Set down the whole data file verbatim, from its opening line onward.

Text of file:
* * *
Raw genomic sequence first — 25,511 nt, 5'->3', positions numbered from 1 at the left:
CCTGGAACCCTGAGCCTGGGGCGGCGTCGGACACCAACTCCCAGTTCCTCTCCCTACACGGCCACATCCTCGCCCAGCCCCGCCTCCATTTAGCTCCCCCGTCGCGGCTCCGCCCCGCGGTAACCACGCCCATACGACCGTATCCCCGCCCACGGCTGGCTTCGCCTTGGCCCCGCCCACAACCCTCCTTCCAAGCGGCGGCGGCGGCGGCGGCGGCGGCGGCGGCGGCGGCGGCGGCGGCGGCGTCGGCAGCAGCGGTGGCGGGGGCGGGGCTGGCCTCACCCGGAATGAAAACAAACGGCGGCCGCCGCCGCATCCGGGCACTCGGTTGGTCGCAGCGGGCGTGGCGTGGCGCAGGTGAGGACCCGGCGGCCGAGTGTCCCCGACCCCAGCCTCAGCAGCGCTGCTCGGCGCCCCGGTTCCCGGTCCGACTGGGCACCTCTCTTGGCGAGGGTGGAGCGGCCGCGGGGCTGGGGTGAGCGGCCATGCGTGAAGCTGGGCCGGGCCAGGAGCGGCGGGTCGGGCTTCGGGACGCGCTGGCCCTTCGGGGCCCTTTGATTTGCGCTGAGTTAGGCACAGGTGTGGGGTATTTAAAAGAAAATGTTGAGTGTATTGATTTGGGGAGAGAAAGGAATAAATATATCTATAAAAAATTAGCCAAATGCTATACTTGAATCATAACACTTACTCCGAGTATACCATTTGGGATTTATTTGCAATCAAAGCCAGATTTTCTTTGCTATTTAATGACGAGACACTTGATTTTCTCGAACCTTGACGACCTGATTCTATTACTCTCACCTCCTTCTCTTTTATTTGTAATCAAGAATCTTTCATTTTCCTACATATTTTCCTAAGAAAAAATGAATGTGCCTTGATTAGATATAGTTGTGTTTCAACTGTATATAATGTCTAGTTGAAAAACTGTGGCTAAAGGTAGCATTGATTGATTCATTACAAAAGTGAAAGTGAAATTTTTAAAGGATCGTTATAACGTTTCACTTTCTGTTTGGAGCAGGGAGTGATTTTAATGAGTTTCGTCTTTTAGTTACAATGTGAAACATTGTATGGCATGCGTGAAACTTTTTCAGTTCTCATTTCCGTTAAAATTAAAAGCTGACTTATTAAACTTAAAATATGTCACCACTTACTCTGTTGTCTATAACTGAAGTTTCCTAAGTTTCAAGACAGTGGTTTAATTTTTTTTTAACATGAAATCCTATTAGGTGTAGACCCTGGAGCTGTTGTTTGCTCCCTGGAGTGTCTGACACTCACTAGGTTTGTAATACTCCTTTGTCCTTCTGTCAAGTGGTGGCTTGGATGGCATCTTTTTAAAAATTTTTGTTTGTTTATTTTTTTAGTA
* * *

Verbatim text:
Raw genomic sequence first — 25,511 nt, 5'->3', positions numbered from 1 at the left:
CCTGGAACCCTGAGCCTGGGGCGGCGTCGGACACCAACTCCCAGTTCCTCTCCCTACACGGCCACATCCTCGCCCAGCCCCGCCTCCATTTAGCTCCCCCGTCGCGGCTCCGCCCCGCGGTAACCACGCCCATACGACCGTATCCCCGCCCACGGCTGGCTTCGCCTTGGCCCCGCCCACAACCCTCCTTCCAAGCGGCGGCGGCGGCGGCGGCGGCGGCGGCGGCGGCGGCGGCGGCGGCGGCGTCGGCAGCAGCGGTGGCGGGGGCGGGGCTGGCCTCACCCGGAATGAAAACAAACGGCGGCCGCCGCCGCATCCGGGCACTCGGTTGGTCGCAGCGGGCGTGGCGTGGCGCAGGTGAGGACCCGGCGGCCGAGTGTCCCCGACCCCAGCCTCAGCAGCGCTGCTCGGCGCCCCGGTTCCCGGTCCGACTGGGCACCTCTCTTGGCGAGGGTGGAGCGGCCGCGGGGCTGGGGTGAGCGGCCATGCGTGAAGCTGGGCCGGGCCAGGAGCGGCGGGTCGGGCTTCGGGACGCGCTGGCCCTTCGGGGCCCTTTGATTTGCGCTGAGTTAGGCACAGGTGTGGGGTATTTAAAAGAAAATGTTGAGTGTATTGATTTGGGGAGAGAAAGGAATAAATATATCTATAAAAAATTAGCCAAATGCTATACTTGAATCATAACACTTACTCCGAGTATACCATTTGGGATTTATTTGCAATCAAAGCCAGATTTTCTTTGCTATTTAATGACGAGACACTTGATTTTCTCGAACCTTGACGACCTGATTCTATTACTCTCACCTCCTTCTCTTTTATTTGTAATCAAGAATCTTTCATTTTCCTACATATTTTCCTAAGAAAAAATGAATGTGCCTTGATTAGATATAGTTGTGTTTCAACTGTATATAATGTCTAGTTGAAAAACTGTGGCTAAAGGTAGCATTGATTGATTCATTACAAAAGTGAAAGTGAAATTTTTAAAGGATCGTTATAACGTTTCACTTTCTGTTTGGAGCAGGGAGTGATTTTAATGAGTTTCGTCTTTTAGTTACAATGTGAAACATTGTATGGCATGCGTGAAACTTTTTCAGTTCTCATTTCCGTTAAAATTAAAAGCTGACTTATTAAACTTAAAATATGTCACCACTTACTCTGTTGTCTATAACTGAAGTTTCCTAAGTTTCAAGACAGTGGTTTAATTTTTTTTTAACATGAAATCCTATTAGGTGTAGACCCTGGAGCTGTTGTTTGCTCCCTGGAGTGTCTGACACTCACTAGGTTTGTAATACTCCTTTGTCCTTCTGTCAAGTGGTGGCTTGGATGGCATCTTTTTAAAAATTTTTGTTTGTTTATTTTTTTAGTA